# PAM4 and FEC Push the Limits of the Shannon-Hartley Theorem

2018-10-15  |  5 min read

The Shannon-Hartley theorem states that there is a theoretical maximum amount of error-free data that can be delivered over a specified channel bandwidth in the presence of noise. By increasing either the channel bandwidth or the number of signal levels, it is possible to achieve higher data rates.  Non-return-to-zero (NRZ) and four-level pulse amplitude modulation (PAM4) are two signal modulation technologies used to increase data rate over a channel.

NRZ and PAM4 Modulation

NRZ is the most common signal modulation scheme for 100GE today. It is a two-state transmission system (also referred to as two-level pulse amplitude modulation or PAM2) where positive voltage represents a logical "1", and an equivalent (generally) negative voltage represents "0". 100GE requires four lanes of 25 gigabits per second (Gb/s) NRZ modulated signals. Since NRZ has gradually evolved over the last 50 years, with improved speeds from 110 bits per second to 100 Gb/s, many new concepts and challenges have already been researched and addressed. By applying these same concepts, using eight lanes of 56 Gb/s NRZ signaling to move to 400GE is a logical evolution. However, as speeds of NRZ designs increase above 28 Gb/s, channel loss becomes a limiting factor. PAM4 and forward error correction (FEC) are recommended to reach 400 Gb/s speeds.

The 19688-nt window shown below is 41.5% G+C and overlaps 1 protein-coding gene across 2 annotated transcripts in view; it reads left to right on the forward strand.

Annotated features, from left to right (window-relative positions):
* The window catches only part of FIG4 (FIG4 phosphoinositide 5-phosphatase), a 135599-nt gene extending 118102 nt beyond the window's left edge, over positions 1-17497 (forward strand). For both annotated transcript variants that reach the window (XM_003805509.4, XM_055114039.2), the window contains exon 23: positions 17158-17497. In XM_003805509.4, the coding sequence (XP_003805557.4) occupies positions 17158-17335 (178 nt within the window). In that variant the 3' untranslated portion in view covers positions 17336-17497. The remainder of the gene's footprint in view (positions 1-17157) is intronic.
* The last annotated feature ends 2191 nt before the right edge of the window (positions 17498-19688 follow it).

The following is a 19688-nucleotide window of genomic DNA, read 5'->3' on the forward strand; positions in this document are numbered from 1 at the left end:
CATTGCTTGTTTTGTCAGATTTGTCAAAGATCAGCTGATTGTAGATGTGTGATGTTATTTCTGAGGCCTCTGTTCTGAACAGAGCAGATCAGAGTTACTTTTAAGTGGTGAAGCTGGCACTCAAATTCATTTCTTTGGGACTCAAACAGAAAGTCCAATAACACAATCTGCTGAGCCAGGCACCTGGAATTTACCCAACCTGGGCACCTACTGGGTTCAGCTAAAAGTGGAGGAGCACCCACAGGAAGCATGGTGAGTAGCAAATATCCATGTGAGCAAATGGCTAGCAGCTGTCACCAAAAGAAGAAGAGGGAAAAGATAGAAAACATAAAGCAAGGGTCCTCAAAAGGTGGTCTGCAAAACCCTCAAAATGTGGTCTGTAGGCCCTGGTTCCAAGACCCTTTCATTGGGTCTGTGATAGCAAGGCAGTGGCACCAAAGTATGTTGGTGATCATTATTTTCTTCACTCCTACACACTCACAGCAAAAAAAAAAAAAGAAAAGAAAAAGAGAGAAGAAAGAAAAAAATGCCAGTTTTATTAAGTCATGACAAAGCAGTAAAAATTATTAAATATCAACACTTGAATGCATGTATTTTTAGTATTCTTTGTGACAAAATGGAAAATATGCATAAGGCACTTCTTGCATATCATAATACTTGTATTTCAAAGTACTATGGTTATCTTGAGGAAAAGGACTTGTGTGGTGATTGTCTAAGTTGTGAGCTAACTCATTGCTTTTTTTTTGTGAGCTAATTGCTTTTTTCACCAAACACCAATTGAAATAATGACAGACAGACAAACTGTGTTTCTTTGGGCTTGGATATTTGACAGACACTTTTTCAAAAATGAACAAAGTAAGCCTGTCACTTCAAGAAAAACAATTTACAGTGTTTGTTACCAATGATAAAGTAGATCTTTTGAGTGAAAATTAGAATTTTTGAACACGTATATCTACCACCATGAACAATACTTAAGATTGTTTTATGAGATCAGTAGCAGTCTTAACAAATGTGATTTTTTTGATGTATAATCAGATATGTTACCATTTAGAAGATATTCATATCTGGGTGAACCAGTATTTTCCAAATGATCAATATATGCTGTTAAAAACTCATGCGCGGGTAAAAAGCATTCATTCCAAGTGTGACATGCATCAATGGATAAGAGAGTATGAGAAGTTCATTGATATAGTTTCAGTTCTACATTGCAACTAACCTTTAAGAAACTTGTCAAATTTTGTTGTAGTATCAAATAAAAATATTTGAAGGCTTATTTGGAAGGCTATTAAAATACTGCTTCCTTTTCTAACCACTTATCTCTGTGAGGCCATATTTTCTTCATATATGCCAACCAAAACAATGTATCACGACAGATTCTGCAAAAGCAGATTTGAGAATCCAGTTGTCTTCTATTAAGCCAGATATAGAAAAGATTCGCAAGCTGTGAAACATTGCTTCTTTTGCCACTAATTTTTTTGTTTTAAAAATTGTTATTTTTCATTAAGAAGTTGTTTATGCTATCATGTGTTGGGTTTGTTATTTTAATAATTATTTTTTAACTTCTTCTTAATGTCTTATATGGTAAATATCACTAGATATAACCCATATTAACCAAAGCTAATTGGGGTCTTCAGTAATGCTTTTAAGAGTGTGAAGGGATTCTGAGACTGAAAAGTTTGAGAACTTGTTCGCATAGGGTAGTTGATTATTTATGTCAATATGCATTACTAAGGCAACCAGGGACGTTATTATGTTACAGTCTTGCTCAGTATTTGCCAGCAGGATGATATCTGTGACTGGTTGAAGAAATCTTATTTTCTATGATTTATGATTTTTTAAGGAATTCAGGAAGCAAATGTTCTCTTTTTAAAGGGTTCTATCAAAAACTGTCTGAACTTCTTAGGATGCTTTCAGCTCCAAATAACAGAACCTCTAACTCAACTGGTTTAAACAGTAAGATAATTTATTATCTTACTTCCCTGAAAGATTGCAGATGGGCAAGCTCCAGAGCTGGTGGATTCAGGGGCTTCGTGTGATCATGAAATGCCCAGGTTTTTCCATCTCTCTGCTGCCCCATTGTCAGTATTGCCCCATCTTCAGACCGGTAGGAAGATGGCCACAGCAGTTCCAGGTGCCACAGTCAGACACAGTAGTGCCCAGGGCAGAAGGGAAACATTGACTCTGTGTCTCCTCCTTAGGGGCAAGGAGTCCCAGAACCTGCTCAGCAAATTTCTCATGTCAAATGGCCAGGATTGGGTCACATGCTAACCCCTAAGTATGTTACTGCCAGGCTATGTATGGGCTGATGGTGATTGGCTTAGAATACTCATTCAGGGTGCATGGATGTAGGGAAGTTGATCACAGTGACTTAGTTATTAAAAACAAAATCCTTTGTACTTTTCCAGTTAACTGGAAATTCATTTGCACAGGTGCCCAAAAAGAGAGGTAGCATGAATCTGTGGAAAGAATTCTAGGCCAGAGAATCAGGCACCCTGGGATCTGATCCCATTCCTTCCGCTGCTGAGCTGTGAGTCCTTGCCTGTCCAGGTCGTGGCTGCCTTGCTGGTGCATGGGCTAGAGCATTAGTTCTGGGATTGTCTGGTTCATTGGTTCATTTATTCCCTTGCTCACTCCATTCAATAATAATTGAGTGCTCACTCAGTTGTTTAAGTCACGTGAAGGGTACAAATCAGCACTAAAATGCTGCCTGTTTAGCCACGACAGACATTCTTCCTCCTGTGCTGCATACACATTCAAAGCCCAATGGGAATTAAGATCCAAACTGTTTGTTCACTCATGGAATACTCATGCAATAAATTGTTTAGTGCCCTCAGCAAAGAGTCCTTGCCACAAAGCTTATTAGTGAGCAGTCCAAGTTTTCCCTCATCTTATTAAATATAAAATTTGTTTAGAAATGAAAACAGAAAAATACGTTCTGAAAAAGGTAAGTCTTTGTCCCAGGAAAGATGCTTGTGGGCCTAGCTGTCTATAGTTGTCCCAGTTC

PAM4 signals use four amplitude levels with bits 00, 01, 10 and 11 to represent a symbol. The number of symbols transmitted per second (baud rate) is half the number of bits sent per second. For example, a data rate of 28 gigabaud (GBaud) means there are 56 gigabits of data transmitted per second. A 28 GBaud PAM4 signal provides double the data rate (throughput) in the same bandwidth as a 28 GBaud NRZ signal where one bit represents one symbol.

This increased data throughput comes at a cost. PAM4 designs are far more susceptible to noise since an amplitude swing of two represents four signal levels. In PAM4 transceiver designs, the signal-to-noise ratio (SNR) is lower, making noise analysis much more complicated than with NRZ. Testing needs to account for channel return loss, as well as noise from the test instrumentation. Forward error correction (FEC) is used to improve link integrity and counteract physical layer level errors introduced by reduced SNR in PAM4 signals.

Forward Error Correction (FEC)